Time at the NICU was very stressful for all of us. I was forced out of the hospital room after just a day. We ended up renting a room at the hotel inside the hospital premises just to be close to her. I made trips from the hotel room to the NICU every two hours to hold and nurse my baby. In the time spent away from NICU, I was pumping to make sure that I would be able to breastfeed later. I was tired, emotional and distraught. But for a week we kept up this routine, in the hope that our daughter will be home soon. On one of the NICU trips, I spotted a pacifier in my daughter’s mouth although we had made it very clear that we did not want it. I was mad! There were Lactation Consultants (LC) at the hospital, but two sessions with them left me feeling even more helpless and drained.
By this time, our daughter was having a lot of formula and hardly any breast milk. The hospital grade pump I was using was not as effective as she would have been, had we been allowed to nurse round the clock. A close friend who had an older nursing daughter pumped and sent us her breast milk. I was grateful that she would be getting less formula and more breast milk. But due to strong opposition from my family I had to stop giving her that precious milk. I wish I had not, but exhaustion coupled with confusion led to this decision.
Once we finally got her home, I was determined more than ever that she should be breastfed. I was hoping to wean her off formula at the earliest. It was already a week since birth and I had not yet established my supply. I hired another LC who recommended that I continue pumping. So, I nursed, pumped, nursed and pumped round the clock, pumping eight times a day. But still I wasn’t making enough milk. I cried every time I gave my daughter a bottle of formula. Little did I realize that the more formula she had, the more my supply got affected.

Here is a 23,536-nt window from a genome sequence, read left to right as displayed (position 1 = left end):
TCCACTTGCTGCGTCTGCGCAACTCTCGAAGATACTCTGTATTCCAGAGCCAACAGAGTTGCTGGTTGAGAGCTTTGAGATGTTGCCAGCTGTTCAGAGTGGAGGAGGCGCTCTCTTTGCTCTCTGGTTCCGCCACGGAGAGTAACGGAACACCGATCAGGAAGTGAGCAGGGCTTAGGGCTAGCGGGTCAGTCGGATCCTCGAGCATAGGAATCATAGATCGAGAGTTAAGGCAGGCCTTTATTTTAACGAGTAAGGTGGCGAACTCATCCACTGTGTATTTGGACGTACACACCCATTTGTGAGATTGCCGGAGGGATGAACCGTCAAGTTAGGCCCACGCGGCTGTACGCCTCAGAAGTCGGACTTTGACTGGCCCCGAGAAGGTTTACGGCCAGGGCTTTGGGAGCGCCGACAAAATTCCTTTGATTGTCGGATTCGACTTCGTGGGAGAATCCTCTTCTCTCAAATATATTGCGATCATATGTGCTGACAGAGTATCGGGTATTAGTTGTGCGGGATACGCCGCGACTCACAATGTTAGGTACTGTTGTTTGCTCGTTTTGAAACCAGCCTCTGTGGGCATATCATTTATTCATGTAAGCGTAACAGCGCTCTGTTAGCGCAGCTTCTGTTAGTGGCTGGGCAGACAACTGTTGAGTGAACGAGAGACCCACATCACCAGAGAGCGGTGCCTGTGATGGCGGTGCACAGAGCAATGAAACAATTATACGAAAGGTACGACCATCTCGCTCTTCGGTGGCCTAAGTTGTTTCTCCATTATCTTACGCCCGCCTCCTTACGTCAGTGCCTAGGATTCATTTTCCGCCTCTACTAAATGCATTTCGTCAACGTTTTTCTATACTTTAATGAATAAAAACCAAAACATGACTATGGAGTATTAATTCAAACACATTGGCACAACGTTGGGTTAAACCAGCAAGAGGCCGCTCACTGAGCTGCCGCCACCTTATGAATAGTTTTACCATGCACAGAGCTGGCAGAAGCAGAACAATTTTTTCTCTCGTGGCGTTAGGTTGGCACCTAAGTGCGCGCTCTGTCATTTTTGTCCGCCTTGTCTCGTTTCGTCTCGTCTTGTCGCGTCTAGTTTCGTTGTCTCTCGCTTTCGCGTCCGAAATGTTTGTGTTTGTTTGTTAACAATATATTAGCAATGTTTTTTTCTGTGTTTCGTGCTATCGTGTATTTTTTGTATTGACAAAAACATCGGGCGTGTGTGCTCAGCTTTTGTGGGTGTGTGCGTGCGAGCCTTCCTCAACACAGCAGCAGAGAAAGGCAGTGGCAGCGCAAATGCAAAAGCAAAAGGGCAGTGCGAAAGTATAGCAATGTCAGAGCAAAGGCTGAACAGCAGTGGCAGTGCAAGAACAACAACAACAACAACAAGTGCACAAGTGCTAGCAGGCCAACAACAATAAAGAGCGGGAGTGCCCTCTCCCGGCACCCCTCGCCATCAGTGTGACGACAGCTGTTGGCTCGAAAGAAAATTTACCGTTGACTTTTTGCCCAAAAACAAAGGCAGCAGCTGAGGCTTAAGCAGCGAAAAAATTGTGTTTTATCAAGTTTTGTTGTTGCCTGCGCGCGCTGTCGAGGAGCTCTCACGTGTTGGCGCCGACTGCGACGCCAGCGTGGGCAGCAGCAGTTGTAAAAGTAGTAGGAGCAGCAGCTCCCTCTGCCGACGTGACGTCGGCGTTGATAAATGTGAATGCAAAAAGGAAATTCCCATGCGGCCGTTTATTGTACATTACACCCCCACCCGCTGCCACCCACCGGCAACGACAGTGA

The learning curve
Pumping memories are bitter sweet. My husband and I used to sit and watch movies (Tarantino was a particular favorite) in the nighttime pumping sessions while our daughter slept. We listened to music. My husband used to sing to her and bounce her on a big exercise ball to calm her as I went through some marathon pumping sessions. He also used to wash all the pump parts and sterilize all the bottles. His presence during non-office hours was such a blessing and lifted my spirits.
On my LC’s suggestion we visited a chiropractor. She helped us realign our daughter’s spine. During childbirth, a baby’s spine can loose its alignment due to the stress he/she undergoes. The chiropractor also massaged her cheek muscles to loosen them up. We went for these sessions once a week, for two months. I was unable to gauge if this really helped our breastfeeding but went along with it.
I was in constant touch through phone, chat and email with a La Leche League (LLL) leader. Though she was a stranger, it was somehow more comforting to pour my heart out and express my anguish to her. She encouraged me to keep up the fight. She told me something that I will never forget: while it is very important to breastfeed, it is even more important to enjoy being with my baby. All those conversations gave the courage I needed and made me feel better.
After 2.5 months of pumping, eating every possible herb and food to up my supply and doing everything possible, our daughter was still having formula. I was not myself and realized it was affecting my relationship with my child and husband. I had had enough of pumping, so I decided to stop. My LC told me to just breastfeed her once in the morning and once at night and continue giving her formula. I was quite resigned. Then a friend of mine suggested that I continue breastfeeding before offering formula. Which, thankfully I did.